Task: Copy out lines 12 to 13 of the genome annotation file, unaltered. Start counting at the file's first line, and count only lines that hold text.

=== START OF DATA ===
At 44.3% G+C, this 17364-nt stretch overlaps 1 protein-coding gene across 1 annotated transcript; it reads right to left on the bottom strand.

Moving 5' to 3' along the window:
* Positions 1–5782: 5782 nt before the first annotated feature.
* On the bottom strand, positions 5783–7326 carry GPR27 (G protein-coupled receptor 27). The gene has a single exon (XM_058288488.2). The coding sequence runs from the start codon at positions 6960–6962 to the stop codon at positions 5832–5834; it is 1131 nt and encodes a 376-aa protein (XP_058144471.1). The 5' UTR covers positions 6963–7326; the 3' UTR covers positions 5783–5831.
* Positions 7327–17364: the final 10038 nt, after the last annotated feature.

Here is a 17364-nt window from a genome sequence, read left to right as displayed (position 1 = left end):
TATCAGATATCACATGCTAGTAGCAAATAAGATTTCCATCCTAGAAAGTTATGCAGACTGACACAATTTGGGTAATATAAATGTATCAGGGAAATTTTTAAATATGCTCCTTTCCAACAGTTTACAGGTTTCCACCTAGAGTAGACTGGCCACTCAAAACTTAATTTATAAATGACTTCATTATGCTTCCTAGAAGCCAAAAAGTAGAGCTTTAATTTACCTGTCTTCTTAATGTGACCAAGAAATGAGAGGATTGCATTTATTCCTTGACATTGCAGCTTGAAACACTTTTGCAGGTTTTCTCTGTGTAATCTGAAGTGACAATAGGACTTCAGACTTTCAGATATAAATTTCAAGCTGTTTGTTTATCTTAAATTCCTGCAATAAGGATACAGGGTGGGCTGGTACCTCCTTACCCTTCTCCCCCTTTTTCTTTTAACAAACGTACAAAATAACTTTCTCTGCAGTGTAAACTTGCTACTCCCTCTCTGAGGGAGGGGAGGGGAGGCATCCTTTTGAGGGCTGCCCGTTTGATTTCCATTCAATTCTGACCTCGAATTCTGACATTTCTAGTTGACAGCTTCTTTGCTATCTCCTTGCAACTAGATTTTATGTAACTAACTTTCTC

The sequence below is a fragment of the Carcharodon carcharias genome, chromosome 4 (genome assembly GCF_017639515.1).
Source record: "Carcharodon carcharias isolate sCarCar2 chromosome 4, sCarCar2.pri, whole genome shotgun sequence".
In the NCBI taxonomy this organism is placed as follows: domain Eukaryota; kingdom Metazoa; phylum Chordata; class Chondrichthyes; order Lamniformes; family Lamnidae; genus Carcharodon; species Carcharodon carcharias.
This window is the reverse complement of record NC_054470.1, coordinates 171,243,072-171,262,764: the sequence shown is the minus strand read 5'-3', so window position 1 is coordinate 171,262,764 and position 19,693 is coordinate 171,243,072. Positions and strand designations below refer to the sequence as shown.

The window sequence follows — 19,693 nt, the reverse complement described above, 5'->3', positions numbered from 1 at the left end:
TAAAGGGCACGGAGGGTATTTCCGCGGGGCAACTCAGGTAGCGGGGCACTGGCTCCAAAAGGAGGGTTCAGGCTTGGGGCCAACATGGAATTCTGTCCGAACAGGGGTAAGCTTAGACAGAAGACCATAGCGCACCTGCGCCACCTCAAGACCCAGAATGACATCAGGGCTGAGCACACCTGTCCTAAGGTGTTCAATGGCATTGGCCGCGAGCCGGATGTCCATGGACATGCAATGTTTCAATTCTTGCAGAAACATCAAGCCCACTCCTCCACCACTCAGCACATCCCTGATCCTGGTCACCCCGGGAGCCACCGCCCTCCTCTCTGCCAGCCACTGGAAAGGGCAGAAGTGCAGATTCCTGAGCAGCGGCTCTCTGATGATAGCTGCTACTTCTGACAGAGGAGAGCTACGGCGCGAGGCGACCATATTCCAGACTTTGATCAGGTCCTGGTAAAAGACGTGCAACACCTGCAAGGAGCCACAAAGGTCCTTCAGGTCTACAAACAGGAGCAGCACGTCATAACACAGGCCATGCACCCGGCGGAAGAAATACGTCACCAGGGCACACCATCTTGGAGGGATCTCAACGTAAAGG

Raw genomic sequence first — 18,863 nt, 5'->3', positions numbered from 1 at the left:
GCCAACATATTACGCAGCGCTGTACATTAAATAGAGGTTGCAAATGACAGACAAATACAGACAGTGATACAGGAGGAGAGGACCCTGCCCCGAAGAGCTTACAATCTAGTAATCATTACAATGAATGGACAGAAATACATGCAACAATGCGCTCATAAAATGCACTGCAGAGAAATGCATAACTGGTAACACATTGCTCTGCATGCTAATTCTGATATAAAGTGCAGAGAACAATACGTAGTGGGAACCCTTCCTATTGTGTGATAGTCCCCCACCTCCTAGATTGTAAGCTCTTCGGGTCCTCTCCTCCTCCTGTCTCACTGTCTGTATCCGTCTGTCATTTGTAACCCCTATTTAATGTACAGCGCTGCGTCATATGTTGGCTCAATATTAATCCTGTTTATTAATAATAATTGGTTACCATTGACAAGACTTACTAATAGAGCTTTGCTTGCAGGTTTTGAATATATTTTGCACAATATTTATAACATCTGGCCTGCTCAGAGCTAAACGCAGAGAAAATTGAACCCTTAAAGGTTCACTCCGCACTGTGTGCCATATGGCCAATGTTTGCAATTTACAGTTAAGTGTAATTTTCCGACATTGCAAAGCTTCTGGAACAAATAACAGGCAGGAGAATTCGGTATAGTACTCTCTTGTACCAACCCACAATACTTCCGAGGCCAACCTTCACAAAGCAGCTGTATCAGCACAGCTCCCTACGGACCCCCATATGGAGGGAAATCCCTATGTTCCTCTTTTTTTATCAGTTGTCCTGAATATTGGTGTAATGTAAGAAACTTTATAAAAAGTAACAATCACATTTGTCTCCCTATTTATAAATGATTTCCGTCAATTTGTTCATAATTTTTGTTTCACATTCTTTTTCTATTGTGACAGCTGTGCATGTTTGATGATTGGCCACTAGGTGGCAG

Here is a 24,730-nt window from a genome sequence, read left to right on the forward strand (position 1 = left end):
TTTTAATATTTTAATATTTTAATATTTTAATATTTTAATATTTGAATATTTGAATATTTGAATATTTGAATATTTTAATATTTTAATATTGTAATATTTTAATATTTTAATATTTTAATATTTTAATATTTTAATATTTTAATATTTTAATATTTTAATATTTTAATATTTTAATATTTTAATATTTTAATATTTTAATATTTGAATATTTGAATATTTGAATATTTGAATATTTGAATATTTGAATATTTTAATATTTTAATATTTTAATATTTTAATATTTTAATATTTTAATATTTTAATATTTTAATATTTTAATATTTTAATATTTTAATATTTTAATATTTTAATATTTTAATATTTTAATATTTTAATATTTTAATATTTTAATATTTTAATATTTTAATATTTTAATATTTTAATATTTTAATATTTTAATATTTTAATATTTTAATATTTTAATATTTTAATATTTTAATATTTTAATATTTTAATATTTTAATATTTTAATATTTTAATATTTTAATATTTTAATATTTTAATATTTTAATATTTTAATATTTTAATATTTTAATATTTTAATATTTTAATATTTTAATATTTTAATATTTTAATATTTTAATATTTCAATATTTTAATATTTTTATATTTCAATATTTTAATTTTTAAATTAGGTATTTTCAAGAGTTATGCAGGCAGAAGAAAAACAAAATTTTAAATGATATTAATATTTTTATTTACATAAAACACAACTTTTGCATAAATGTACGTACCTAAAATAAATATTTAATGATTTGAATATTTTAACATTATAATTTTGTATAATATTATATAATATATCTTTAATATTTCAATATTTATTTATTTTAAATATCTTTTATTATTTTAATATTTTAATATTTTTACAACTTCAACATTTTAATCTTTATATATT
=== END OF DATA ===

The window sequence follows — 19,693 nt, the reverse complement described above, 5'->3', positions numbered from 1 at the left end:
TAAAGGGCACGGAGGGTATTTCCGCGGGGCAACTCAGGTAGCGGGGCACTGGCTCCAAAAGGAGGGTTCAGGCTTGGGGCCAACATGGAATTCTGTCCGAACAGGGGTAAGCTTAGACAGAAGACCATAGCGCACCTGCGCCACCTCAAGACCCAGAATGACATCAGGGCTGAGCACACCTGTCCTAAGGTGTTCAATGGCATTGGCCGCGAGCCGGATGTCCATGGACATGCAATGTTTCAATTCTTGCAGAAACATCAAGCCCACTCCTCCACCACTCAGCACATCCCTGATCCTGGTCACCCCGGGAGCCACCGCCCTCCTCTCTGCCAGCCACTGGAAAGGGCAGAAGTGCAGATTCCTGAGCAGCGGCTCTCTGATGATAGCTGCTACTTCTGACAGAGGAGAGCTACGGCGCGAGGCGACCATATTCCAGACTTTGATCAGGTCCTGGTAAAAGACGTGCAACACCTGCAAGGAGCCACAAAGGTCCTTCAGGTCTACAAACAGGAGCAGCACGTCATAACACAGGCCATGCACCCGGCGGAAGAAATACGTCACCAGGGCACACCATCTTGGAGGGATCTCAACGTAAAGG